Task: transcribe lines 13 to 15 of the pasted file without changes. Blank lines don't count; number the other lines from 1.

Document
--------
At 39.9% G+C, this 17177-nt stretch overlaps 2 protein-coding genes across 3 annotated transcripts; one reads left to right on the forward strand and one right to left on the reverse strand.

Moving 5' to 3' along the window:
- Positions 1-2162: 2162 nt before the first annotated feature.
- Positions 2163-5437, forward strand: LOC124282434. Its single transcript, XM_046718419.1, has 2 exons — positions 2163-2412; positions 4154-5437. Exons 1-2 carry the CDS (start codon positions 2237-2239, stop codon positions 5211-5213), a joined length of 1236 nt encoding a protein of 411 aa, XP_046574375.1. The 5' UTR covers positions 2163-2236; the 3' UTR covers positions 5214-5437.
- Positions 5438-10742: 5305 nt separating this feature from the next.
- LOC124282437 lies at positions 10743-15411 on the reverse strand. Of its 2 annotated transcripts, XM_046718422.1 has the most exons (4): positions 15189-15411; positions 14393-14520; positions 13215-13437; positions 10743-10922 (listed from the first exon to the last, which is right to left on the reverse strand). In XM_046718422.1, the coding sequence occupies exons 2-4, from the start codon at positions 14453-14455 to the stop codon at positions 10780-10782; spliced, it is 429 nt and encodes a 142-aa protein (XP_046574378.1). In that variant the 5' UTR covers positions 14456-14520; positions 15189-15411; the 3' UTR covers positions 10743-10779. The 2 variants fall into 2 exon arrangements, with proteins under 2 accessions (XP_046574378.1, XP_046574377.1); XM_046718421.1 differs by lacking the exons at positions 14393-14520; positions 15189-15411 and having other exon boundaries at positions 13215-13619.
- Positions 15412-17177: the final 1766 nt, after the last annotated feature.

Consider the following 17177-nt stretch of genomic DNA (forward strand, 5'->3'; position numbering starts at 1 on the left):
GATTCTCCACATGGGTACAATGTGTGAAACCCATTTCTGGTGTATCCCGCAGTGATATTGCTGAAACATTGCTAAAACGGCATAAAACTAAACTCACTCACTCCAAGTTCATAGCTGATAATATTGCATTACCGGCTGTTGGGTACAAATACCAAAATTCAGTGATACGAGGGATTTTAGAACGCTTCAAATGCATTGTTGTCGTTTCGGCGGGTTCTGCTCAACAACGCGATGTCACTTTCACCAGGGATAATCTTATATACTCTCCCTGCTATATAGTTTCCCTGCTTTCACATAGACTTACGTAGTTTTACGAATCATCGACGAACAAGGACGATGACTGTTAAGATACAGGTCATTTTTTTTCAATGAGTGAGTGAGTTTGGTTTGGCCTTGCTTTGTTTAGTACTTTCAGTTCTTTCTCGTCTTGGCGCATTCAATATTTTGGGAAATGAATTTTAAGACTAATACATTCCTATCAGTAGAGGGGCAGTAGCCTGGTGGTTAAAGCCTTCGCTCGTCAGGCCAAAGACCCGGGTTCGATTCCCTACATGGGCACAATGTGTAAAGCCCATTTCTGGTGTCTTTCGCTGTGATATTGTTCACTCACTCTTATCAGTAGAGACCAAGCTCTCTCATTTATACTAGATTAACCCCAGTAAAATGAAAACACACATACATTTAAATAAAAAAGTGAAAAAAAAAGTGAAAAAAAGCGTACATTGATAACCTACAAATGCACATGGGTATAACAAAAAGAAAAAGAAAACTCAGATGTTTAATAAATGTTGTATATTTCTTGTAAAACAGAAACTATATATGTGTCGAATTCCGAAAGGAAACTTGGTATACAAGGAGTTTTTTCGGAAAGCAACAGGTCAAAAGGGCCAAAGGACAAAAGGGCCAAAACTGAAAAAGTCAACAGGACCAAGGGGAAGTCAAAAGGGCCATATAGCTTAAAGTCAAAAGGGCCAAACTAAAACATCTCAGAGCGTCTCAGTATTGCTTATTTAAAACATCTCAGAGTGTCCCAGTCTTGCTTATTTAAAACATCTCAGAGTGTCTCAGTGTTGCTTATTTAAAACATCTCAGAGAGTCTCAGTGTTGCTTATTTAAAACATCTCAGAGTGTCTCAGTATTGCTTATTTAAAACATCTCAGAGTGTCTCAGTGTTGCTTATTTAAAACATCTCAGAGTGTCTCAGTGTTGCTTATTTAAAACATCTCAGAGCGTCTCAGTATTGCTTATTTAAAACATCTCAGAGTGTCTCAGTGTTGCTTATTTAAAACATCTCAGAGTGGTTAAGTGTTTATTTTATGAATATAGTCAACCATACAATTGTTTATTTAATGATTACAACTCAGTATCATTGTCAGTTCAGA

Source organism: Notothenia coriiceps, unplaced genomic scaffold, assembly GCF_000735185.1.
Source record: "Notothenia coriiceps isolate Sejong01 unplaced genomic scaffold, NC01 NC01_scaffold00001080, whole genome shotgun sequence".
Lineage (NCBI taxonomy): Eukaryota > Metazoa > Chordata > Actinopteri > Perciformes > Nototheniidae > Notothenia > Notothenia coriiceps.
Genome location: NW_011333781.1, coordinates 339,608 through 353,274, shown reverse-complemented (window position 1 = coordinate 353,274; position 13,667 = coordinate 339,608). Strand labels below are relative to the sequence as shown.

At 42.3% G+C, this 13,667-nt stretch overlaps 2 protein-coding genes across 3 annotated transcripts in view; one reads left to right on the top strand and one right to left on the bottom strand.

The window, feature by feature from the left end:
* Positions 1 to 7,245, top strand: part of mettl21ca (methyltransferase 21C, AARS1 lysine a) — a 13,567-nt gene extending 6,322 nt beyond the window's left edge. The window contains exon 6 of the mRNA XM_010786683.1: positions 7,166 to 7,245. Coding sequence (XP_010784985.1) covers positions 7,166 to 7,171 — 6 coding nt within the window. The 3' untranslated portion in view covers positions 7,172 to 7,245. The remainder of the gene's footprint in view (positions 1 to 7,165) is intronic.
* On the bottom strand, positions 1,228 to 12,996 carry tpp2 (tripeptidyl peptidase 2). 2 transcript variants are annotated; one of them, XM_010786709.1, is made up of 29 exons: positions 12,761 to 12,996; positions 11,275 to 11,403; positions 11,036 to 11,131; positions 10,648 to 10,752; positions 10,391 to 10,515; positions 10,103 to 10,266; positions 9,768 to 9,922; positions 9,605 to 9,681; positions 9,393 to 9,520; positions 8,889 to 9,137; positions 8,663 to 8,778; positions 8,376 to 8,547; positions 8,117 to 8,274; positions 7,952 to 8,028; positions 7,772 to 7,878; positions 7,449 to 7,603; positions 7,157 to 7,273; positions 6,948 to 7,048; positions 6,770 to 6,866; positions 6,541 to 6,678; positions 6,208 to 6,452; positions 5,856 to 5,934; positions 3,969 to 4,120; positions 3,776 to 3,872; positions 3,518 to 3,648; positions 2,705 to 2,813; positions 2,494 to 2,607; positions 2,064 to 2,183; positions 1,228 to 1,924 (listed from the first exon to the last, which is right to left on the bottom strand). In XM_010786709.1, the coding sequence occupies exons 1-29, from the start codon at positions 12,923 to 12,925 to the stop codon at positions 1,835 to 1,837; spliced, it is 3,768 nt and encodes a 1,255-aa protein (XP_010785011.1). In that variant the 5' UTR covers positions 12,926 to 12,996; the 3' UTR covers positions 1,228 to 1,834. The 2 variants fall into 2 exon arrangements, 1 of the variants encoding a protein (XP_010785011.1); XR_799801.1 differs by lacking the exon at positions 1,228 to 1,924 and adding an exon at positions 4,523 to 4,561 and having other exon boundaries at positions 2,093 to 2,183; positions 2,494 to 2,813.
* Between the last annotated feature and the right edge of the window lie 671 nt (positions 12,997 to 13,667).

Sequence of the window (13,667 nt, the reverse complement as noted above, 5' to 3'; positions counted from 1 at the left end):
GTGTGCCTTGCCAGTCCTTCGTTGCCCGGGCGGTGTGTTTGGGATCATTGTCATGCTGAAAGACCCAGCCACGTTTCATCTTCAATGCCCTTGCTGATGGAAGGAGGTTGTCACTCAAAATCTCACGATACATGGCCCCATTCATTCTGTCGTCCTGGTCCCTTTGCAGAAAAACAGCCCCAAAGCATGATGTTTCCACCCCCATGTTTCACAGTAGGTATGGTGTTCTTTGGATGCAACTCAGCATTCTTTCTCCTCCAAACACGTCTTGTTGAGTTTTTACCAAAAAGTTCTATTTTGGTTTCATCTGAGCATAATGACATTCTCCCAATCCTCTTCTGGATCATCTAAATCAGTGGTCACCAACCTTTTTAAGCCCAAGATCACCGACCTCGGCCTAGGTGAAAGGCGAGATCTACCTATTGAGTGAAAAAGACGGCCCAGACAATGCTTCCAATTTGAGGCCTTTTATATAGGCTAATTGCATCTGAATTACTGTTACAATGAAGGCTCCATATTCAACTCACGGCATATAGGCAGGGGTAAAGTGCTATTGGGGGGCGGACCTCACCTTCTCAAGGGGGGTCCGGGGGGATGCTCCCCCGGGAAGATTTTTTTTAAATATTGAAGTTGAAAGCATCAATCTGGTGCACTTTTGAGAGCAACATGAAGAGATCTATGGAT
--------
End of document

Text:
Genome location: NW_011333781.1, coordinates 339,608 through 353,274, shown reverse-complemented (window position 1 = coordinate 353,274; position 13,667 = coordinate 339,608). Strand labels below are relative to the sequence as shown.

At 42.3% G+C, this 13,667-nt stretch overlaps 2 protein-coding genes across 3 annotated transcripts in view; one reads left to right on the top strand and one right to left on the bottom strand.

The window, feature by feature from the left end: